Investigatory Powers Bill — Major News Publishers Which Are Not Members of an Approved Regulator — Claims of Unlawful Interception — Court Costs — 1 Nov 2016 at 15:45
Jeremy Corbyn MP, Islington North voted to require certain major news publishers, which are not members of an approved regulator, to pay the costs of any court cases in relation to claims of unlawful interception.
The majority of MPs voted against requiring certain major news publishers, which are not members of an approved regulator, to pay the costs of any court cases in relation to claims of unlawful interception.
The rejected proposal would have given courts the freedom to make alternative, or no, awards of costs if it was judged just and equitable in all the circumstances to do so.
The rejected proposal would also have generally protected publishers which are members of an approved regulator from costs in such cases.
The rejected proposals would have provided an incentive for publishers to become members of an approved regulator.
MPs were considering the Investigatory Powers Bill.
The motion supported by the majority of MPs in this vote was:
- That this House disagrees with Lords amendment 15.
Lords amendment 15 sought to add a new clause titled Interception without lawful authority: award of costs stating:
- (1) This section applies where—
- (a) a claim is made under section 8 (civil liability for certain unlawful interceptions) against a person (“the defendant”),
- (b) the defendant was a relevant publisher at the material time, and
- (c) the claim is related to the publication of news-related material.
- (2) If the defendant was a member of an approved regulator at the time when the claim was commenced (or was unable to be a member at that time for reasons beyond the defendant’s control or it would have been unreasonable in the circumstances for the defendant to have been a member at that time), the court must not award costs against the defendant unless satisfied that—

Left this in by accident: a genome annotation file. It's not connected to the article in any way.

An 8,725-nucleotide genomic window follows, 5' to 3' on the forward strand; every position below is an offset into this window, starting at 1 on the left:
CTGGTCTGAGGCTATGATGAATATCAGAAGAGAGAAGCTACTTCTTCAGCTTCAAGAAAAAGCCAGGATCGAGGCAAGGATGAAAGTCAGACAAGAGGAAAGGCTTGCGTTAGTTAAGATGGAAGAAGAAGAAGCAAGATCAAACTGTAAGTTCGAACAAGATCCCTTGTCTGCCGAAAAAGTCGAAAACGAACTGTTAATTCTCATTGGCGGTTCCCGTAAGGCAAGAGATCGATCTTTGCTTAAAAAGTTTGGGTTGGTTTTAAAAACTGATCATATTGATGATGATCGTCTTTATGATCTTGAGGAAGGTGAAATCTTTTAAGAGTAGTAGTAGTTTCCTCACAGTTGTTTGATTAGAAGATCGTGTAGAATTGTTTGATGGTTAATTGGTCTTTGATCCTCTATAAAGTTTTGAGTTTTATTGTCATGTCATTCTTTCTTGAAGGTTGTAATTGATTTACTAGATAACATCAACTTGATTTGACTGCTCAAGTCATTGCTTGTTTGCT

- (a) the issues raised by the claim could not have been resolved by using an arbitration scheme of the approved regulator, or
- (b) it is just and equitable in all the circumstances of the case to award costs against the defendant.
- (3) If the defendant was not a member of an approved regulator at the time when the claim was commenced (but would have been able to be a member at that time and it would have been reasonable in the circumstances for the defendant to have been a member at that time), the court must award costs against the defendant unless satisfied that—
- (a) the issues raised by the claim could not have been resolved by using an arbitration scheme of the approved regulator (had the defendant been a member), or
- (b) it is just and equitable in all the circumstances of the case to make a different award of costs or make no award of costs.
- (4) This section is not to be read as limiting any power to make rules of court.
- (5) This section does not apply until such time as a body is first recognised as an approved regulator.
- (6) Subsections (2) and (3) shall apply to any claim issued after this section comes into force.
- (7) For the purposes of this section “approved regulator” shall have the same meaning as in section 42 of the Crime and Courts Act 2013, and “relevant publisher” shall have the same meaning as in section 41 of that Act.”
An approved regulator is defined as a regulator recognised under the provisions set out by the "Royal Charter on Self Regulation of the Press". Relevant publishers are news publishers those with over ten staff and turning over more than £2m per year, with exceptions including broadcasters, scientific publishers, charities and public bodies.
- Crime and Courts Bill — New Clause 21A — Press Regulation — Exemplary Damages — 18 Mar 2013 at 22:21
-  Parliament's webpage on the Investigatory Powers Bill
-  Lords amendments to the Investigatory Powers Bill - 31 October 2016
Votes by party, red entries are votes against the majority for that party.
What is Tell? '+1 tell' means that in addition one member of that party was a teller for that division lobby.
What are Boths? An MP can vote both aye and no in the same division. The boths page explains this.
What is Turnout? This is measured against the total membership of the party at the time of the vote.
|Party||Majority (Aye)||Minority (No)||Both||Turnout|
|Con||290 (+2 tell)||1||0||89.1%|
|Lab||0||194 (+2 tell)||0||84.5%|
|Crispin Blunt||Reigate||Con (front bench)||no|